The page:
After the revelations about the surveillance programme Prism, an employee of the US National Security Agency on Sunday revealed that he was the one who leaked details to the press. The newspapers The Washington Post and The Guardian reported on Friday that in addition to recording telephone data, the US government also systematically combed through the user data held by large Internet firms. Such Big Brother behaviour undermines the rule of law, critics comment, and accuse the former beacon of hope Obama of employing Chinese methods.
Following a two-day storm of media headlines and company denials, the director of national intelligence has finally fully entered the fray to release a FAQ setting the record straight on the nature of its PRISM program.
At Techdirt, Mike Masnick has further thoughts on the NYT piece on Prism, in which they try to resolve the contradiction between the NSA and Obama’s admission that Prism exists and the leaked NSA slide deck is real, and the categorical (and eerily similar) denials from the companies involved (as well as Twitter’s glaring absence from the list of cooperating companies):
In the Guardian, Glenn Greenwald and Ewen MacAskill leak a description of another NSA top-secret program, this one codenamed “BOUNDLESSINFORMANT.”
Edward Snowden, a 29-year-old NSA contractor and ex-CIA employee, has revealed that he is behind the series of leaks that have appeared in the Guardian and Washington Post this weekend, which detailed top-secret, over-reaching, and arguably criminal surveillance programs run by America’s spies with the cooperation of the Obama administration.
Forget PRISM, the National Security Agency’s system to help extract data from Google, Facebook, and the like. The more frightening secret program unearthed by the NSA leaks is the gathering and storing of millions of phone records and phone-location information of U.S. citizens.
The source for British newspaper The Guardian’s recent groundbreaking reports on the National Security Agency’s surveillance practices unexpected revealed himself Sunday as Edward Snowden, a 29-year-old Booz Allen Hamilton employee who’s been working at the NSA for four years.
In an unexpected twist to the PRISM scandal, NSA whistleblower Edward Snowden came forward to identify himself to the world on Sunday, and further details continue to emerge, including the fact that authorities were already looking into him before any leaks were reported.
87 Months in Prison for Copyright Infringement: Fair Sentence or Utter Madness?Following an investigation carried out by U.S. Immigration and Customs Enforcement?s (ICE) Homeland Security Investigations (HSI) assisted by Microsoft and the BSA, a man from Baltimore is just beginning a very long stretch behind bars.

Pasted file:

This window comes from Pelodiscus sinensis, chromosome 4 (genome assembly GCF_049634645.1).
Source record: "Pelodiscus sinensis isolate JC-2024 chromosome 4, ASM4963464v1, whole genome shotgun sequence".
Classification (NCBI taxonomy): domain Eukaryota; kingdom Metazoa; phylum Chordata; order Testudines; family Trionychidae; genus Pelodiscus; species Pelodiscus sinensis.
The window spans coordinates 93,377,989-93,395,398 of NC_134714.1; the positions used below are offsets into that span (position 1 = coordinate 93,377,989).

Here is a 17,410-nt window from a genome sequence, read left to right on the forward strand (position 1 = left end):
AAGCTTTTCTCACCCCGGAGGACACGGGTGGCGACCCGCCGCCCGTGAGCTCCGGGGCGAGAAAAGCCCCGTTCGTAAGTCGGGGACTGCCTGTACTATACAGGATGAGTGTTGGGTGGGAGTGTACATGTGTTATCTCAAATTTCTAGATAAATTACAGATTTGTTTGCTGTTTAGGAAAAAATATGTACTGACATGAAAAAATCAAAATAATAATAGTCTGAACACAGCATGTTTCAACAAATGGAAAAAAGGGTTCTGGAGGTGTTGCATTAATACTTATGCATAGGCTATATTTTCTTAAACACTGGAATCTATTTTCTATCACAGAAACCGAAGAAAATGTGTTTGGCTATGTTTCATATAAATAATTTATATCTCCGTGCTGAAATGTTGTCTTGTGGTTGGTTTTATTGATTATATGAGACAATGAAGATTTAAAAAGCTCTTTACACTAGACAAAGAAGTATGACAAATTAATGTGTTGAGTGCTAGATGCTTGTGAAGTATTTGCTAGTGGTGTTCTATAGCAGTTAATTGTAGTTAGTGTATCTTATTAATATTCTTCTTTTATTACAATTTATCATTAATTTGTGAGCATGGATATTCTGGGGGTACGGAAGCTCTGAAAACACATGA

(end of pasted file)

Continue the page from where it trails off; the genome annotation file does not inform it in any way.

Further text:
The NSA has a tool that records and analyzes all the flow of data that the spy agency collects around the world. Think of it as a global data-mining software that details exactly how much intelligence, and of what type, has been collected from every country in the world. It’s aptly called “Boundless Informant.”
America is supposed to be a nation governed by principles, which are undergirded by the Constitution and the Bill of Rights and carried into law. The discussion about the government and its capture of *our* data should be held on the level of principles.
Not only did the NSA try to keep PRISM, their massive and unconstitutional domestic spying operation, a secret, they are still trying to silence those who seek to draw attention to it. Gawker reports that last night a guy trying to sell tee-shirts with the official PRISM logo on it through Zazzle got a cease and desist letter and his store was shut down.
The idea that US-based Internet companies are not directly supplying information to the US government and its intelligence agencies took a hit today with the release of a new slide detailing the PRISM program by Tom McCarthy on the Guardian: it states directly that direct access of servers exists.
As an activist, a geek, and a privacy scholar, I?ve been watching the NSA scandal unfold with a mixture of curiosity, outrage, and skepticism. I don?t feel as though I have enough information yet to make an informed opinion about exactly what the State is doing or how tech companies are involved, let alone the implications of these procedures. But one thing I do know is that most Americans are going to shrug their shoulders and move on while most of my friends are going to rally for increased transparency, governmental oversight, corporate commitments to resist governmental abuse, and efforts to better inform the public. And although I share all of their values and desires, I also feel the need to reflect on why I think that our activism as it is currently constructed is not going to rally the mainstream.